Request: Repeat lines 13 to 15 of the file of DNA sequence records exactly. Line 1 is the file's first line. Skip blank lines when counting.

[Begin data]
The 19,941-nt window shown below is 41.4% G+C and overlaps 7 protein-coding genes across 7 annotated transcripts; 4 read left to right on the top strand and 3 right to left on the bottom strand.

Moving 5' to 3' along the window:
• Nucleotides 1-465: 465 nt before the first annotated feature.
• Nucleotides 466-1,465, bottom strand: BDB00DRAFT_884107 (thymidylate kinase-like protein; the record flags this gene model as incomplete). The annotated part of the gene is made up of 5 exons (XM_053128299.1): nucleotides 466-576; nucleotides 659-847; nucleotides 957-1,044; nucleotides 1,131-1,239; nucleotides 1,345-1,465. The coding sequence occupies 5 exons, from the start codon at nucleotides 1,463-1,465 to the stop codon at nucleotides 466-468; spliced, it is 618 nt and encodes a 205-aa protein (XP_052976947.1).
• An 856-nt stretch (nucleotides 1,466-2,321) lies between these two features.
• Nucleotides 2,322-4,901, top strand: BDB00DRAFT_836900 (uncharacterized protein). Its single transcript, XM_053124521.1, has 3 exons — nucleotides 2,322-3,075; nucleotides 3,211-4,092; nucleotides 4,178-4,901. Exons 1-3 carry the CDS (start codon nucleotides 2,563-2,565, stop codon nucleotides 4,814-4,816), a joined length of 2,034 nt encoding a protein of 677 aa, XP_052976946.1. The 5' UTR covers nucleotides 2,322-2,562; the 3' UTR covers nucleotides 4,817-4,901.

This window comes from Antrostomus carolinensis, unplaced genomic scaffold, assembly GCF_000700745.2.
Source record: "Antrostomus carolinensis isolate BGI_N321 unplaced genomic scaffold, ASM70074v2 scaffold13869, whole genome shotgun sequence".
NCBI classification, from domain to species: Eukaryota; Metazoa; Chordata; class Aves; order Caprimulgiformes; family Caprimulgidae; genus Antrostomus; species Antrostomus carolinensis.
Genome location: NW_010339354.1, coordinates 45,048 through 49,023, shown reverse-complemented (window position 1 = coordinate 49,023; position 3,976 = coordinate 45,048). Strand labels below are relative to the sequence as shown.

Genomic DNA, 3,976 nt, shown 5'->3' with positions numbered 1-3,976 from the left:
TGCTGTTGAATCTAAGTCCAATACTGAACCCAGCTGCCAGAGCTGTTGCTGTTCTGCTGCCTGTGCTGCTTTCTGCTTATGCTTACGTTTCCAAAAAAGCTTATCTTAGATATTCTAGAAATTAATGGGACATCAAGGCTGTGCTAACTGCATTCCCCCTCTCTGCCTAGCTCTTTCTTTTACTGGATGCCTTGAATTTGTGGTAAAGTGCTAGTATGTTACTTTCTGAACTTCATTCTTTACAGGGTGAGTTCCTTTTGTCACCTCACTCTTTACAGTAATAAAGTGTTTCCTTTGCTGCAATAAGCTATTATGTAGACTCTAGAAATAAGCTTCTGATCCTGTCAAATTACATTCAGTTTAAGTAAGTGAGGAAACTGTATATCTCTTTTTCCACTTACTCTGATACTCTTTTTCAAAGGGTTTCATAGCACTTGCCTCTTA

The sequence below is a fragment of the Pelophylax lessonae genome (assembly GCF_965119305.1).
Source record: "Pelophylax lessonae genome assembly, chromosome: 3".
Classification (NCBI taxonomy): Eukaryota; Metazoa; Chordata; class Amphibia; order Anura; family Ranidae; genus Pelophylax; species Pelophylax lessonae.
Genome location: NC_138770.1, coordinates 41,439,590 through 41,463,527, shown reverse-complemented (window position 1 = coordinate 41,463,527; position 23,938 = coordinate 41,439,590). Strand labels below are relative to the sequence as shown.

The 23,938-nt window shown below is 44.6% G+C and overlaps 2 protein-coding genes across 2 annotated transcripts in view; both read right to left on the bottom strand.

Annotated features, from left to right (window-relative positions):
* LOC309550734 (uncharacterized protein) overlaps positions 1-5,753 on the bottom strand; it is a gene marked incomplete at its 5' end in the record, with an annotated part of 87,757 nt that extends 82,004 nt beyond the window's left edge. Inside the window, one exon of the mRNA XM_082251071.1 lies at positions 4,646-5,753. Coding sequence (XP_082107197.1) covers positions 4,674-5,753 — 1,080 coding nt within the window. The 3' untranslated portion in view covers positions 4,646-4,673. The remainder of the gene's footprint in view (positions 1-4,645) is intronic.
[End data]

The sequence below is a fragment of the Pelophylax lessonae genome (assembly GCF_965119305.1).
Source record: "Pelophylax lessonae genome assembly, chromosome: 3".
Classification (NCBI taxonomy): Eukaryota; Metazoa; Chordata; class Amphibia; order Anura; family Ranidae; genus Pelophylax; species Pelophylax lessonae.